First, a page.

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MARGARET PROUSE: Comfort, convenience in a casserole

Chicken and spinach are the main ingredients in this hearty casserole. This week, food columnist Margaret Prouse shares a recipe for another casserole that makes the most of chicken - Chicken Leek Shepherd’s Pie.
Chicken and spinach are the main ingredients in this hearty casserole. This week, food columnist Margaret Prouse shares a recipe for another casserole that makes the most of chicken - Chicken Leek Shepherd’s Pie. - 123RF Stock Photo

There are many benefits to choosing this type of meal this time of year


Casseroles had their heyday in the 1960s, but there’s still a place for them, especially in autumn. A steamy bubbling casserole seems like the perfect main course for dinner on a wet, dark fall day. 

Not limited to the old-school recipes that all seem to call for a can of condensed mushroom soup, casseroles can contain any number of combinations of meat, vegetables, rice, pasta, beans or fish. 

The word casserole, derived from the old French casse, meaning ladle or pan, can refer to either the dish the food is cooked in or the contents of the dish. 

The benefits that casseroles offer are many, starting with the fact that they are good time-management tools. When you are planning a meal for company and want to have maximum time for visiting and spend a minimum of time on last-minute food preparation and clean-up, the casserole is at your service. Have the table laid in advance, pop the casserole into the oven about an hour before mealtime, prepare a simple vegetable side dish or salad and dinner’s ready. 

Another feature that’s useful when serving a group: portion control is a breeze. Whether serving children or adults, with large appetites or small, it is easy to spoon the appropriate amount of food from the casserole.

Casseroles are just as valuable for everyday use as they are for company meals, especially at times when you are busy with outside commitments. Plan ahead, prepare a casserole a day or two early, refrigerate and heat and serve when you need it. Yes, it takes work to prepare, but the timing is at your discretion.  

For the sake of food safety, chill hot casseroles as quickly as possible when storing for later use. They are usually dense mixtures that can take a long time to cool to a safe temperature when made in a deep dish. Either use a shallow casserole, or, if the dish will stand up to it, chill in a bath of ice water.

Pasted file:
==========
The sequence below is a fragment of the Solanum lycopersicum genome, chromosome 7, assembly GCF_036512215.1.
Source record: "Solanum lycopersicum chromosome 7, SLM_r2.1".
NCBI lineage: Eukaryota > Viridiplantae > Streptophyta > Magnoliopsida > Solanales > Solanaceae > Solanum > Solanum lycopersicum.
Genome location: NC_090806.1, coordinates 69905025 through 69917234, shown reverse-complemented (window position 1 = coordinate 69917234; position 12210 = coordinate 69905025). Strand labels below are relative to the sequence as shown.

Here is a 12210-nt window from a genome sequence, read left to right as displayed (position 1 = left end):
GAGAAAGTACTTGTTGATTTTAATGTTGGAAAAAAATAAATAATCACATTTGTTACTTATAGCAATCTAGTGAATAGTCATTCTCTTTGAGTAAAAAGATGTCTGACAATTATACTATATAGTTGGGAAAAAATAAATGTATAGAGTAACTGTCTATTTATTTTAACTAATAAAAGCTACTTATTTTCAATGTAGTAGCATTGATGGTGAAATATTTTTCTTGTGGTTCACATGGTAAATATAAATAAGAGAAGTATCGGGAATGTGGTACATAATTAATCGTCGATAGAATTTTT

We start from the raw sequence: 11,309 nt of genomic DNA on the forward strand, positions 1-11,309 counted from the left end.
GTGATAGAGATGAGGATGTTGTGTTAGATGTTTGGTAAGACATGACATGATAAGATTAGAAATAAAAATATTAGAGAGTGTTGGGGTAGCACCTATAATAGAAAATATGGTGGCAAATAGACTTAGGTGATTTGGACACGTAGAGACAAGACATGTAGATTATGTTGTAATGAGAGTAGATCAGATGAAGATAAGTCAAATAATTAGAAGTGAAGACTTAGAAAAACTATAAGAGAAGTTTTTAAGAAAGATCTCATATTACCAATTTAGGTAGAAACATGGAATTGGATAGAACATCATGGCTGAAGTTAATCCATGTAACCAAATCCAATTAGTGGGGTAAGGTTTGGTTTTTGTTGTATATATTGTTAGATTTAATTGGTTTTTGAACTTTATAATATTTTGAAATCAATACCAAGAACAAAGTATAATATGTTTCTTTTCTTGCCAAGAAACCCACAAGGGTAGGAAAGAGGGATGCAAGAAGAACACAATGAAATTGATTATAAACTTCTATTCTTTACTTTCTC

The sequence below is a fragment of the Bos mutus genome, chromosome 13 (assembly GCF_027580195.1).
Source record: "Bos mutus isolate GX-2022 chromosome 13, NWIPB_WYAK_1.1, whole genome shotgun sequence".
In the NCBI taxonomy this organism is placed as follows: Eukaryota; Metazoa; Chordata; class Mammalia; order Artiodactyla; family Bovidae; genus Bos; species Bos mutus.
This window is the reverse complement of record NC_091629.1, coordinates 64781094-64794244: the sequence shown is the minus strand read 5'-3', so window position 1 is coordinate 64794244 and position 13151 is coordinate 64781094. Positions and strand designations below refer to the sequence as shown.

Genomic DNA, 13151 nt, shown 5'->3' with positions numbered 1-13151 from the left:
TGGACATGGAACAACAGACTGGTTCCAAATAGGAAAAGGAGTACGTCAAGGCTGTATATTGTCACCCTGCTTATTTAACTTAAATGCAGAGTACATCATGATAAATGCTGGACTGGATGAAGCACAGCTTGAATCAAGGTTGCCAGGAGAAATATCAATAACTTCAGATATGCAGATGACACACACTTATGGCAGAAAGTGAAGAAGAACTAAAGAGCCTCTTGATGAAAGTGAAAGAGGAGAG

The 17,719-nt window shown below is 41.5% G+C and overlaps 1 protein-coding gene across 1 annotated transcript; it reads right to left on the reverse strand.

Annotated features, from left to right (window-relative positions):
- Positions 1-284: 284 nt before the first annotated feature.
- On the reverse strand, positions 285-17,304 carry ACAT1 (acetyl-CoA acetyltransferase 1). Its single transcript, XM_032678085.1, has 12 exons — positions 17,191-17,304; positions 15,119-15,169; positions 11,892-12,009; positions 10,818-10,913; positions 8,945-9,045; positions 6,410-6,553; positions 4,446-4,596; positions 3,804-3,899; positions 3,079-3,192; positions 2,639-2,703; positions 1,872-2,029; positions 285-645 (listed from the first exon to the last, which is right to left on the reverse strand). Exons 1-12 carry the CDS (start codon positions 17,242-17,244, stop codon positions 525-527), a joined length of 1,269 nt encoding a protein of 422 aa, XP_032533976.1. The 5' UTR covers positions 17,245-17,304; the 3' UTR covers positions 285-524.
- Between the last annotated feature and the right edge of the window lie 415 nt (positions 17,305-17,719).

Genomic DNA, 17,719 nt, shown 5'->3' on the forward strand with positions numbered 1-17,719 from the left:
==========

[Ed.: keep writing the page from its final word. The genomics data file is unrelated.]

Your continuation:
Being suited to advance preparation and easy to reheat and serve, casseroles are also well suited for travelling. Take one to an ailing friend, a couple with a new baby, a grieving family or a group of friends at a potluck. 

I have served Chicken Leek Shepherd’s Pie to guests several times. You could use a tray of chicken breasts or thighs for this, but I like to roast a chicken and use both light and dark meat in the casserole. The 5.5-pound chicken I roasted last weekend yielded more than enough meat for a double batch of the recipe. 

The recipe doubles well, but bear in mind that if you make a double batch or chill it in the refrigerator before cooking, it will take longer to heat through than the 30-40 minutes mentioned in the recipe.

Chicken Leek Shepherd’s Pie

From Wimbush-Bourque Aimée: "Brown Eggs and Jam Jars”. Penguin Canada, Toronto, 2015.

15 mL (1 tbsp) salted butter
375 mL (1½ cups) chopped leeks, white and pale green parts only, well washed
15 mL (1 tbsp) all purpose flour
175 mL (¾ cup) chicken stock
60 mL (¼ cup) heavy (35%) cream
15 mL (1 tbsp) chopped fresh parsley (or 5 mL/1 tsp dried)
2 mL (½ tsp) salt
2 mL (½ tsp) black pepper
750 mL (3 cups) shredded cooked chicken or turkey
250 mL (1 cup) frozen or drained canned corn kernels
750 mL (3 cups) leftover mashed potatoes

  • Preheat oven to 180 C (350 F).
  • In a medium stovetop-to-oven casserole, melt butter over medium-high heat. Add chopped leeks; cook for 5 minutes, stirring often. Sprinkle with flour. Stir to coat leeks in flour, scraping up any browning bits on the bottom of the pan. Slowly add chicken stock, stirring, and then cream. Reduce heat to medium-low and simmer for 5 minutes, stirring frequently. Sauce will thicken slightly.
  • Stir in parsley, salt, pepper, and shredded chicken. Remove from heat. Sprinkle corn kernels over the chicken and top with a layer of mashed potatoes. At this point, the pie can be cooled, covered, and refrigerated for up to two days before baking and serving.
  • Bake for 30 to 40 minutes, until the potatoes are light brown and the dish is hot in the centre. Serve hot. 
  • Makes 6 servings

Margaret Prouse, a home economist, can be reached by writing her at RR#2, North Wiltshire, P.E.I., C0A 1Y0, or by email at

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